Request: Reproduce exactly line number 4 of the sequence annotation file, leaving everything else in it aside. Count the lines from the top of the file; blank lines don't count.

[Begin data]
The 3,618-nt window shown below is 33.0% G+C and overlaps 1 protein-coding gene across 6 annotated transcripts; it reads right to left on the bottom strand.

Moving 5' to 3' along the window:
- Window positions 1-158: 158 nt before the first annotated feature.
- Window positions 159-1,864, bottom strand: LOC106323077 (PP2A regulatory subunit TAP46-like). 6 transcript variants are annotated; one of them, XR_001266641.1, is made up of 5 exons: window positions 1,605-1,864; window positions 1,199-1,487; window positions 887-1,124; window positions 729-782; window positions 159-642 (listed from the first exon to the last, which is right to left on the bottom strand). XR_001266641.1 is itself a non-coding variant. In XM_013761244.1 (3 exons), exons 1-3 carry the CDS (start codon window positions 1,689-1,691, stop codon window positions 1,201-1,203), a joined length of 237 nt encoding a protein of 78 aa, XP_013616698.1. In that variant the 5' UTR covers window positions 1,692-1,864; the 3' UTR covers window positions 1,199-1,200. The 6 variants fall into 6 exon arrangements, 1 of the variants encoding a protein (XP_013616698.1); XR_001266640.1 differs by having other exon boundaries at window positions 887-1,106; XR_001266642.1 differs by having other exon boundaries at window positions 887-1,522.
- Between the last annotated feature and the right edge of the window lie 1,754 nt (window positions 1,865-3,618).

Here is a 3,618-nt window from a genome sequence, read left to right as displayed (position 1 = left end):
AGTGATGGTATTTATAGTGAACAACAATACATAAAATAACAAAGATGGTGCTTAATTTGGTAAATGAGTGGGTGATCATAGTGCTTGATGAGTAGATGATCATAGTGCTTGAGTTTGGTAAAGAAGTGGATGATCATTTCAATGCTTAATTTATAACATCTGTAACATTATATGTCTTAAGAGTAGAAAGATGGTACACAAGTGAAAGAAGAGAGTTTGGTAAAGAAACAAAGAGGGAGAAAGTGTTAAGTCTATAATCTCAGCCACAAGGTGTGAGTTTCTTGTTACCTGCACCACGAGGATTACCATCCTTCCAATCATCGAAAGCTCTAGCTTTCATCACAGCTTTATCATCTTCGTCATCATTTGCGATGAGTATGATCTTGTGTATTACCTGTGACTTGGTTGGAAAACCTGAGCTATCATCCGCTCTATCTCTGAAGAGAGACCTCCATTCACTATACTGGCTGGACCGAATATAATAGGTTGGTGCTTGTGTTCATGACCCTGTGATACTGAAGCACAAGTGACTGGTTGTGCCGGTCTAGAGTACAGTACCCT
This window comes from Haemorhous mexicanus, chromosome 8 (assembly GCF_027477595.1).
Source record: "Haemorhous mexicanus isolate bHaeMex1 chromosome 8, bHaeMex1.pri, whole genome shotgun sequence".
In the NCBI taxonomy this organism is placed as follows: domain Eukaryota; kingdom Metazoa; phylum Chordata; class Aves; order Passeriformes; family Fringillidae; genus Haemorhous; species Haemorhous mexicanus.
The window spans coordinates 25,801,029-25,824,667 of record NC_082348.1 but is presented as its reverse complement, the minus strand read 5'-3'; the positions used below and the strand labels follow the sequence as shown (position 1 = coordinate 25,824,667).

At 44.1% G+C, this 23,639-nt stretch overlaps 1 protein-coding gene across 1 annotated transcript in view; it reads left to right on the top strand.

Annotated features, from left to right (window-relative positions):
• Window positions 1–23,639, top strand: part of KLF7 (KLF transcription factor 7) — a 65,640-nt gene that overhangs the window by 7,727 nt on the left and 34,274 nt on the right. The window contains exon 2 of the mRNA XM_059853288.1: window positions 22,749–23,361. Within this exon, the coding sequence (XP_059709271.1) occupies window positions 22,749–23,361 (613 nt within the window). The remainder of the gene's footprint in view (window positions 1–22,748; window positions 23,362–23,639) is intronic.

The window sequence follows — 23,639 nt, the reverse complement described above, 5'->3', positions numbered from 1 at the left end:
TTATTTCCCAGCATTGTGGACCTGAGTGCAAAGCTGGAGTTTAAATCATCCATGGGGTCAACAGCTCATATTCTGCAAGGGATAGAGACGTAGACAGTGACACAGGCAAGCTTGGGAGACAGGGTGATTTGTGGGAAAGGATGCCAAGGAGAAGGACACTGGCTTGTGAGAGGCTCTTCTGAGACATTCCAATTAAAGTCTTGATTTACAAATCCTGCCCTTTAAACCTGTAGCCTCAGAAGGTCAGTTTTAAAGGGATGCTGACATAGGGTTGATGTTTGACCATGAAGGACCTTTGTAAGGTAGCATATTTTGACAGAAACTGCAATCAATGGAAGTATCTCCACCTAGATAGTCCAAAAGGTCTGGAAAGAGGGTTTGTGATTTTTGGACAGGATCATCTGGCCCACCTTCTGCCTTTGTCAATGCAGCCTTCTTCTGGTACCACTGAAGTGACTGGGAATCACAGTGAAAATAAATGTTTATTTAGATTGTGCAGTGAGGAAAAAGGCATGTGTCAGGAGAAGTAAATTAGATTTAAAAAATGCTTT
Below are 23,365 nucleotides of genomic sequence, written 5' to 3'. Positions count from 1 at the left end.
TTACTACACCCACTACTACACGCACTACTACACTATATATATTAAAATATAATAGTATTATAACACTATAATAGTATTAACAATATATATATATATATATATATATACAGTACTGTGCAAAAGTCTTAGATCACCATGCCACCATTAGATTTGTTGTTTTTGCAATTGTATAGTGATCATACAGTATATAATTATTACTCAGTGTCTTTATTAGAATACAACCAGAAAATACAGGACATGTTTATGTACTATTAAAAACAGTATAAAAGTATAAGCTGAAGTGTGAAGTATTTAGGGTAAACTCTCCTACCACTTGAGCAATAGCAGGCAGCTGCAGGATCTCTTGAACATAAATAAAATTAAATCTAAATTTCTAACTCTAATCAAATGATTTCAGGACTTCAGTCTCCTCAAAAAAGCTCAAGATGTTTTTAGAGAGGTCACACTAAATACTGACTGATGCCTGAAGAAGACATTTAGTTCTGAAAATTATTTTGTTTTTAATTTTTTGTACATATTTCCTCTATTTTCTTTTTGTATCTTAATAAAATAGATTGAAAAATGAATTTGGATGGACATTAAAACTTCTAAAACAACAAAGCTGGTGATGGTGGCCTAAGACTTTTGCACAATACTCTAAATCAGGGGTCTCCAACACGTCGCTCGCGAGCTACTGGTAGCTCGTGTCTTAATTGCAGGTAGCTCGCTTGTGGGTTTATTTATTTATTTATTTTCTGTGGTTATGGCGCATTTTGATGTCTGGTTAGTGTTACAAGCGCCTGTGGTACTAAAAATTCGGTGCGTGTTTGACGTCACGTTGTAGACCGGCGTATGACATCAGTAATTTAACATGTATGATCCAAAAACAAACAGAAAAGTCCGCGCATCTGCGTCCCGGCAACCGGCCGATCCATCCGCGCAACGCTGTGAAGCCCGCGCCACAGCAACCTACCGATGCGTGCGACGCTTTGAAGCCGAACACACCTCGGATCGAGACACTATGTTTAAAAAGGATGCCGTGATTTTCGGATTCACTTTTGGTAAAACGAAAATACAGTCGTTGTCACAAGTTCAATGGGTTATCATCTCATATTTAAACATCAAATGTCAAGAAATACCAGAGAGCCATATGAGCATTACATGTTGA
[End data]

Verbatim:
- Window positions 159-1,864, bottom strand: LOC106323077 (PP2A regulatory subunit TAP46-like). 6 transcript variants are annotated; one of them, XR_001266641.1, is made up of 5 exons: window positions 1,605-1,864; window positions 1,199-1,487; window positions 887-1,124; window positions 729-782; window positions 159-642 (listed from the first exon to the last, which is right to left on the bottom strand). XR_001266641.1 is itself a non-coding variant. In XM_013761244.1 (3 exons), exons 1-3 carry the CDS (start codon window positions 1,689-1,691, stop codon window positions 1,201-1,203), a joined length of 237 nt encoding a protein of 78 aa, XP_013616698.1. In that variant the 5' UTR covers window positions 1,692-1,864; the 3' UTR covers window positions 1,199-1,200. The 6 variants fall into 6 exon arrangements, 1 of the variants encoding a protein (XP_013616698.1); XR_001266640.1 differs by having other exon boundaries at window positions 887-1,106; XR_001266642.1 differs by having other exon boundaries at window positions 887-1,522.